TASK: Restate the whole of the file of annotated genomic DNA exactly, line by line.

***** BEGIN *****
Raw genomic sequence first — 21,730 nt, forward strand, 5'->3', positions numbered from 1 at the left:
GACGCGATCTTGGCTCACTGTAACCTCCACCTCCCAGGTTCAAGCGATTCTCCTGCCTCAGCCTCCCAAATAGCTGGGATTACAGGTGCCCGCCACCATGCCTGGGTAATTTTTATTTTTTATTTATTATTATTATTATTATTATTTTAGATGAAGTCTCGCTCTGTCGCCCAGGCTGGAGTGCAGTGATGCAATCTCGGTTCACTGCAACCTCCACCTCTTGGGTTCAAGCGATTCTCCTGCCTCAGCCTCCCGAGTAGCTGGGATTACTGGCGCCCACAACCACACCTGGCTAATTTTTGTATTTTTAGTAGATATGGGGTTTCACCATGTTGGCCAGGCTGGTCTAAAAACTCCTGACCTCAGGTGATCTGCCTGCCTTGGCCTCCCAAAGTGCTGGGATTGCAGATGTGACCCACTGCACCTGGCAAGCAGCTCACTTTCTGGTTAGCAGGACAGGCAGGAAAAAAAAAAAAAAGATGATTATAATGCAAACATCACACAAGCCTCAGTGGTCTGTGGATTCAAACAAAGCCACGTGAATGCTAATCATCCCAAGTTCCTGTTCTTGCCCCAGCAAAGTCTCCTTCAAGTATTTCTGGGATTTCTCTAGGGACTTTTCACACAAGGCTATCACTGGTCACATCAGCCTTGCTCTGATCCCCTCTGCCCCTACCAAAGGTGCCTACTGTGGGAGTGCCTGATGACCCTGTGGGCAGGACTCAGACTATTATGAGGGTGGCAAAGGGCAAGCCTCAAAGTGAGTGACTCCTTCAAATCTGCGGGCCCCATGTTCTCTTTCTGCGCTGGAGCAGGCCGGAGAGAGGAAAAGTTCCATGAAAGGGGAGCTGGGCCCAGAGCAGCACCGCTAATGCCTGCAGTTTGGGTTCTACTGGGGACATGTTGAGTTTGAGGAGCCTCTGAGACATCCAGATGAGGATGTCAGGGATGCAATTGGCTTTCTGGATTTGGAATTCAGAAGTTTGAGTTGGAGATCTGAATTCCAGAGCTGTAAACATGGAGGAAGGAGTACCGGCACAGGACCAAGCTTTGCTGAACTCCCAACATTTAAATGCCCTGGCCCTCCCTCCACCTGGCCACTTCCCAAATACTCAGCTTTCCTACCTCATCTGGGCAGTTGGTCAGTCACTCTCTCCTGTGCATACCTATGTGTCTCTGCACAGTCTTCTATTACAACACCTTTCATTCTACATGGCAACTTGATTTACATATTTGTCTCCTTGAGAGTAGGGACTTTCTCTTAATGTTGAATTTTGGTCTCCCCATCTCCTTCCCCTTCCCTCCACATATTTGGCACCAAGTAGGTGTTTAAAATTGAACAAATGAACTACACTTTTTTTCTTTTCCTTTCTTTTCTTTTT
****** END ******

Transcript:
Raw genomic sequence first — 21,730 nt, forward strand, 5'->3', positions numbered from 1 at the left:
GACGCGATCTTGGCTCACTGTAACCTCCACCTCCCAGGTTCAAGCGATTCTCCTGCCTCAGCCTCCCAAATAGCTGGGATTACAGGTGCCCGCCACCATGCCTGGGTAATTTTTATTTTTTATTTATTATTATTATTATTATTATTTTAGATGAAGTCTCGCTCTGTCGCCCAGGCTGGAGTGCAGTGATGCAATCTCGGTTCACTGCAACCTCCACCTCTTGGGTTCAAGCGATTCTCCTGCCTCAGCCTCCCGAGTAGCTGGGATTACTGGCGCCCACAACCACACCTGGCTAATTTTTGTATTTTTAGTAGATATGGGGTTTCACCATGTTGGCCAGGCTGGTCTAAAAACTCCTGACCTCAGGTGATCTGCCTGCCTTGGCCTCCCAAAGTGCTGGGATTGCAGATGTGACCCACTGCACCTGGCAAGCAGCTCACTTTCTGGTTAGCAGGACAGGCAGGAAAAAAAAAAAAAAGATGATTATAATGCAAACATCACACAAGCCTCAGTGGTCTGTGGATTCAAACAAAGCCACGTGAATGCTAATCATCCCAAGTTCCTGTTCTTGCCCCAGCAAAGTCTCCTTCAAGTATTTCTGGGATTTCTCTAGGGACTTTTCACACAAGGCTATCACTGGTCACATCAGCCTTGCTCTGATCCCCTCTGCCCCTACCAAAGGTGCCTACTGTGGGAGTGCCTGATGACCCTGTGGGCAGGACTCAGACTATTATGAGGGTGGCAAAGGGCAAGCCTCAAAGTGAGTGACTCCTTCAAATCTGCGGGCCCCATGTTCTCTTTCTGCGCTGGAGCAGGCCGGAGAGAGGAAAAGTTCCATGAAAGGGGAGCTGGGCCCAGAGCAGCACCGCTAATGCCTGCAGTTTGGGTTCTACTGGGGACATGTTGAGTTTGAGGAGCCTCTGAGACATCCAGATGAGGATGTCAGGGATGCAATTGGCTTTCTGGATTTGGAATTCAGAAGTTTGAGTTGGAGATCTGAATTCCAGAGCTGTAAACATGGAGGAAGGAGTACCGGCACAGGACCAAGCTTTGCTGAACTCCCAACATTTAAATGCCCTGGCCCTCCCTCCACCTGGCCACTTCCCAAATACTCAGCTTTCCTACCTCATCTGGGCAGTTGGTCAGTCACTCTCTCCTGTGCATACCTATGTGTCTCTGCACAGTCTTCTATTACAACACCTTTCATTCTACATGGCAACTTGATTTACATATTTGTCTCCTTGAGAGTAGGGACTTTCTCTTAATGTTGAATTTTGGTCTCCCCATCTCCTTCCCCTTCCCTCCACATATTTGGCACCAAGTAGGTGTTTAAAATTGAACAAATGAACTACACTTTTTTTCTTTTCCTTTCTTTTCTTTTT